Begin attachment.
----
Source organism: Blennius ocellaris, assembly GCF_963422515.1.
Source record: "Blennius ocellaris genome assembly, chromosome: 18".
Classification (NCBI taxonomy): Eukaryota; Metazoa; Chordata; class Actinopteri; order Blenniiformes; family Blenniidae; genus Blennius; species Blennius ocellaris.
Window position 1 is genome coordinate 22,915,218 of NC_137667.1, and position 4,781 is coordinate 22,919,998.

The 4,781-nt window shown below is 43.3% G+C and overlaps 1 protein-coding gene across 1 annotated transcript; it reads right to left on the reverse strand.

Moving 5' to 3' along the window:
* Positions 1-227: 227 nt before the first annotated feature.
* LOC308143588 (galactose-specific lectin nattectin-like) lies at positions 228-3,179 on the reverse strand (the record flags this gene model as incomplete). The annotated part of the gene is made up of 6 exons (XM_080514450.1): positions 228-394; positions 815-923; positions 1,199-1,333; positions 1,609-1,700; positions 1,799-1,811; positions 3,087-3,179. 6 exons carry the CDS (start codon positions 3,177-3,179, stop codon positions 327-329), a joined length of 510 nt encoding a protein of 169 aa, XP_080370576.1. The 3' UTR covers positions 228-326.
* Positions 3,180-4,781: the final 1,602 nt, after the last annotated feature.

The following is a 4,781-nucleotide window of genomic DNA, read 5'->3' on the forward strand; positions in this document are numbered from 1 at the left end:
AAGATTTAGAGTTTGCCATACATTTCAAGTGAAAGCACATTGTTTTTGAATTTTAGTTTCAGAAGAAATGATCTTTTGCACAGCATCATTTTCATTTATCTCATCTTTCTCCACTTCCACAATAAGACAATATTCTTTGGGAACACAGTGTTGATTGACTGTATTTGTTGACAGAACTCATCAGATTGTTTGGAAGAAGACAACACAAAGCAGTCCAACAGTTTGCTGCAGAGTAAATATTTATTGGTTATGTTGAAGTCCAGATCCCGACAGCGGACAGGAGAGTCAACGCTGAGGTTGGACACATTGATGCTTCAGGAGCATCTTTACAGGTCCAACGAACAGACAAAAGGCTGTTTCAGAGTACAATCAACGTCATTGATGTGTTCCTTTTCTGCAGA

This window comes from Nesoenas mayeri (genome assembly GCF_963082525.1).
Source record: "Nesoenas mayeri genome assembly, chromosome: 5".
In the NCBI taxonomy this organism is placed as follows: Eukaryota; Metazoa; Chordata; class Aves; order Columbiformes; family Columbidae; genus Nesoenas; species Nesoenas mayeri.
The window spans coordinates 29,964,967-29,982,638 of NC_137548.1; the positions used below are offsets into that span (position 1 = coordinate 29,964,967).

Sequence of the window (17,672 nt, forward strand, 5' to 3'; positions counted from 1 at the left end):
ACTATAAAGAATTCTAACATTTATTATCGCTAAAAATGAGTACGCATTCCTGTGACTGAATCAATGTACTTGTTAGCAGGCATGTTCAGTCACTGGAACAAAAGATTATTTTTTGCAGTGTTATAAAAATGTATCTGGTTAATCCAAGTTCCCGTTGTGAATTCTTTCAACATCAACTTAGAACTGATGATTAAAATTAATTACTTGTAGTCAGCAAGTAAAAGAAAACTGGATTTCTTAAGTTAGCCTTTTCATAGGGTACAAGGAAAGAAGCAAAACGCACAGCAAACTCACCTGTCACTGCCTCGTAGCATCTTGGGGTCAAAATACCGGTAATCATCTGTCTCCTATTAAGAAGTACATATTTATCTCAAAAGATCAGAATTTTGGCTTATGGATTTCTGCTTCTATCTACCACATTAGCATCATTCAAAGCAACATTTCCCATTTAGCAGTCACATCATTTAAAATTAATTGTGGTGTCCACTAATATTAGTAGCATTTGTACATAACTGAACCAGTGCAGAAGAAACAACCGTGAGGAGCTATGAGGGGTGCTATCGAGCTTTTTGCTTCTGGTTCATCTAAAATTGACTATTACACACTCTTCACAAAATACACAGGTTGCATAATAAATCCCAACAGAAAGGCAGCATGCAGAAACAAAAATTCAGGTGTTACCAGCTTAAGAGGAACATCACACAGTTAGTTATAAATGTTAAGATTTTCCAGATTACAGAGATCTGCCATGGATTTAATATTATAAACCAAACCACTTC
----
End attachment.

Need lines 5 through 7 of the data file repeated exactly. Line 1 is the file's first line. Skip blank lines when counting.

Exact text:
The 4,781-nt window shown below is 43.3% G+C and overlaps 1 protein-coding gene across 1 annotated transcript; it reads right to left on the reverse strand.

Moving 5' to 3' along the window:
* Positions 1-227: 227 nt before the first annotated feature.